The arrival of spring brings with it many things. While many people look forward to warmer weather, blooming flowers, and a new baseball season, something less pleasant is also waking up for the year. That’s right, May is spider season.
One of the least desirable pests out there, Missouri spiders come in all shapes and sizes and range in danger. Next time you see something skitter across the floor, consult our guide to identify what you saw, what to be cautious of, and how to keep you and your family protected.
Wolf Spiders are the most common spiders in Missouri and can be identified by their primarily grey markings, which can include hints of black and brown. They stick pretty low to the ground, living in a variety of habitats, including sandbars, stream banks, low vegetation, or leaf litter. They’re also known to burrow tunnels underneath logs and rocks.
Although wolf spiders are excellent hunters, their diet consists primarily of insects, which they hunt at night. Despite their fearsome appearance, these spiders are very solitary and do not have a poisonous bite.
The best way to avoid run in’s with wolf spiders is to wear gloves while doing yardwork or handling wood piles, especially in heavily forested areas.
Filmy Dome Spider
If you’re enjoying the beautiful spring weather with a walk in the woods, chances are you’ll run into Filmy Dome Spider and one of its “snare webs”. These dome-shaped webs (hence the name) can be found anywhere from rock outcroppings to piles of wood. With their elongated yellow/white abdomens, they’ll usually stand out amongst the dark browns and greens of the woods. But if you run into one, don’t fear – your biggest problem will be getting a little web stuck on your face.
Brown Recluse spiders live up to their name by hiding in dark, small, and rarely used spaces. This predator is frequently found outside in woodpiles, sheds, closets, garages, and other dry and undisturbed places. However, it is also common for these spiders to make their homes indoors, where they are especially fond of old cardboard boxes, shoes, piles of clothes on the floor, inside baseboards, and under furniture.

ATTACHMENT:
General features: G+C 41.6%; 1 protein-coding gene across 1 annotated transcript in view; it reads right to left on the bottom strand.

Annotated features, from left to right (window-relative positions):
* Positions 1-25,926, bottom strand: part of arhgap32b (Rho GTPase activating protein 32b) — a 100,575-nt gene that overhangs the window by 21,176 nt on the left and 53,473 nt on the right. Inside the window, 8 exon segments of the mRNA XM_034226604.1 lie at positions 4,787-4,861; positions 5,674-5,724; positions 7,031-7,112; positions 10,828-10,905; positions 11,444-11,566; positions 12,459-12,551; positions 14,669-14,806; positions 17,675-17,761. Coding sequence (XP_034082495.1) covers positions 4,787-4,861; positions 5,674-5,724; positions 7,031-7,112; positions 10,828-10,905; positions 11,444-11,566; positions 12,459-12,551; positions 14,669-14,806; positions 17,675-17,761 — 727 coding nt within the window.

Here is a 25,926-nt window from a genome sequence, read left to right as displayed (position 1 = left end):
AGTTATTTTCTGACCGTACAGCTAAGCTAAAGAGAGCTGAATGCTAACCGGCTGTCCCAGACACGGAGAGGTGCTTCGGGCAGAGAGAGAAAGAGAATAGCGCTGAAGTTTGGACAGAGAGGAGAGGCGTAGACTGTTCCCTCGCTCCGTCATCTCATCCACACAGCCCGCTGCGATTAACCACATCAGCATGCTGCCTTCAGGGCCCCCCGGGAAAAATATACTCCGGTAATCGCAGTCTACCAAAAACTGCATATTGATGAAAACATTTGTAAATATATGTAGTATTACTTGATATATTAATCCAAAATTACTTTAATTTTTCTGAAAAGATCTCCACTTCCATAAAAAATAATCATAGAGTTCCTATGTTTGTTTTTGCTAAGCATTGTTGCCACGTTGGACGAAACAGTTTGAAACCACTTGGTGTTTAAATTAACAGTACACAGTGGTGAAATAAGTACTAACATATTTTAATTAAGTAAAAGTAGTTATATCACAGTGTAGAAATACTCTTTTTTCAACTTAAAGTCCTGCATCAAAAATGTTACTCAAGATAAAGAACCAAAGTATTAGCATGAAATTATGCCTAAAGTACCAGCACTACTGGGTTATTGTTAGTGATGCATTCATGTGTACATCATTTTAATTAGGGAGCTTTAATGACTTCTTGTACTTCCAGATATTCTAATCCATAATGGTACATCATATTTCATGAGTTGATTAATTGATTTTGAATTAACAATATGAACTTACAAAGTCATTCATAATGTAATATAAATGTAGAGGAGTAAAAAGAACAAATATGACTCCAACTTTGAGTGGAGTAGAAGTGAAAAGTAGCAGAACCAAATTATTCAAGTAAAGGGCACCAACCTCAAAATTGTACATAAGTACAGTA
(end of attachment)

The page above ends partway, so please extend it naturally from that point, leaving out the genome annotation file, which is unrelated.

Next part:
These long, light brown spiders are known for a signature violin shaped marking on top of their bodies. Although the brown recluse is not typically aggressive towards humans, they are likely to bite if pressed against, such as when tangled in clothing or bedding, and have a mean bite that can result in significant swelling and redness. If you experience any of these symptoms after a spider bite, it’s a good idea to visit a doctor.
Avoid brown recluse infestations by getting rid of clutter, keeping clothing off the floors, and keeping storage items in plastic boxes.
Although they have one of the most intimidating names, black widows are more likely to instill fear for how they look rather than how they bite. The females of the species are the most recognizable with their glossy, black legs and red markings and tend to live along embankments or under logs. While a bite from a Black Widow can result in severe physical discomfort, the symptoms can almost always be relieved with appropriate medical treatment.
Although it’s common to fear spiders, it’s important to remember that most spiders aren’t harmful to humans. Spiders are essential to many outdoor ecosystems and rarely choose to make their homes indoors unless given the right conditions. If you’re looking to avoid arachnids entirely, your best bet is to keep up with a strict cleaning regimen and keep clear of areas where spiders are known to congregate.
If you run into a serious issue, contact Mick’s as soon as possible. We will:
- Determine the type of spider.
- Conduct a full property inspection.
- Apply EPA-registered materials outside your foundation to protect your home during the warmer months and reduce spiders along with their food source (other insects).
- Safely apply material inside all levels of the home and the garage.
Investing in our Home Protection Plan ensures your property and home stay spider free all year. Read more about our Home Protection Plan.